Schizophrenia Home > Latuda Overdose

Potential symptoms of a Latuda (lurasidone) overdose include seizures and dangerous changes in the heart rhythm. However, the specific effects can vary, based on how much of the medication was taken and whether it was taken with any other substances. Treatment may involve certain medications, "pumping the stomach," and supportive care to treat any symptoms that develop due to the overdose.

Can You Take Too Much Latuda?

Latuda® (lurasidone hydrochloride) is a prescription medication approved to treat schizophrenia and bipolar depression. As with most medications, it is probably possible to take too much. The specific effects of an overdose with Latuda could be dangerous, but would vary, depending on a number of factors, including the Latuda dosage and whether it was taken with any other medications or substances.

Effects of a Latuda Overdose

During clinical studies, only one overdose with Latuda was reported. In this case, a person took 560 mg (the standard dosage is 40 or 80 mg once daily). The person recovered without any serious effects.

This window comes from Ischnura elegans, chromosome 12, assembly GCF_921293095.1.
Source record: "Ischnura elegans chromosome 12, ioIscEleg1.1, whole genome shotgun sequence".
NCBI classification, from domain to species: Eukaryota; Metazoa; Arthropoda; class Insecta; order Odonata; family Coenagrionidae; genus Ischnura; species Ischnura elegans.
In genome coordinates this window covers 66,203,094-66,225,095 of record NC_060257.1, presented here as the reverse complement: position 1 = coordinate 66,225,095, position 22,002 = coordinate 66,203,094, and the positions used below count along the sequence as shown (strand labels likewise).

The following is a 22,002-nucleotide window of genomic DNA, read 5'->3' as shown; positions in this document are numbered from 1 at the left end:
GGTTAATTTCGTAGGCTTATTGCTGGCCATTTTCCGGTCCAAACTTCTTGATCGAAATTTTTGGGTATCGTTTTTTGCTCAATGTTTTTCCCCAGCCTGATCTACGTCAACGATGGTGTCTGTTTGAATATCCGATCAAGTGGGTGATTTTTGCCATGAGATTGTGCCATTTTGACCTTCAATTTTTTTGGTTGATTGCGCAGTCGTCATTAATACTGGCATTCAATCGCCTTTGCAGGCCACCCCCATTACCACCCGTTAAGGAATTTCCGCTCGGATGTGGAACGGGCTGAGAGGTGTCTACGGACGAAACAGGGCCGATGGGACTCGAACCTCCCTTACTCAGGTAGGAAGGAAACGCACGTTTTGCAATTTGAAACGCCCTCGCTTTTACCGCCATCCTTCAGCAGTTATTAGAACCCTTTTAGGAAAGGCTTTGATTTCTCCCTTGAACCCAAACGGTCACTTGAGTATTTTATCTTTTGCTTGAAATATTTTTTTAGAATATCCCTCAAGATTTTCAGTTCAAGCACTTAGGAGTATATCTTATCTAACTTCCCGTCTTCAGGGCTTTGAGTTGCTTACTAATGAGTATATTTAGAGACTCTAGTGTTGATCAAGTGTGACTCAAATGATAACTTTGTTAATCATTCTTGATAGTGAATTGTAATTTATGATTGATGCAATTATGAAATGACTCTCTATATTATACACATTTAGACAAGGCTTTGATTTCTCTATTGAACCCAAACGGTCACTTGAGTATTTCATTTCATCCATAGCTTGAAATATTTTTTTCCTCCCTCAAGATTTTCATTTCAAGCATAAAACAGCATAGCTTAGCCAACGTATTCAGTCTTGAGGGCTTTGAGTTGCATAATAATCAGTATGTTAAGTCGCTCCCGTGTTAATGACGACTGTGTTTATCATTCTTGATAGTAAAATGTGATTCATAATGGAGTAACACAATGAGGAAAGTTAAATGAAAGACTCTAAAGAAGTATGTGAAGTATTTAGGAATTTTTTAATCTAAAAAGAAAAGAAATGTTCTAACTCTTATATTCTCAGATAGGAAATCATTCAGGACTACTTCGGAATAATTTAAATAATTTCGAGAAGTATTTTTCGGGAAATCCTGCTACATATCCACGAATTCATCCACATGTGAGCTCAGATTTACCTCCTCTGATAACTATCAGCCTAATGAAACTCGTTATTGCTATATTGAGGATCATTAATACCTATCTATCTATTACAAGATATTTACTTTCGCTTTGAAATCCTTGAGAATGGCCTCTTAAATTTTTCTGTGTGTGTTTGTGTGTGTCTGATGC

It is predicted that an overdose might cause dangerous changes in heart rhythm, dangerously low blood pressure, seizures, or extrapyramidal symptoms (such as stiff muscle tone).

Treatment Options

The treatment for a Latuda overdose will vary. If the overdose was recent, a healthcare provider may "pump the stomach." Activated charcoal and a laxative also may be given to limit absorption of the medication. In general, vomiting should not be induced, as this increases the risk of inhaling vomit into the lungs.
Treatment will also involve supportive care, which might include:
  • Monitoring of the heart using an electrocardiogram (ECG)
  • Giving medications to correct an irregular heart rhythm
  • Giving IV fluids and medications to increase blood pressure
  • Giving medications to treat severe extrapyramidal symptoms.
It is important that you seek medical attention immediately if you believe you may have overdosed on Latuda.
Written by/reviewed by:
Last reviewed by: Kristi Monson, PharmD;
Last updated/reviewed:
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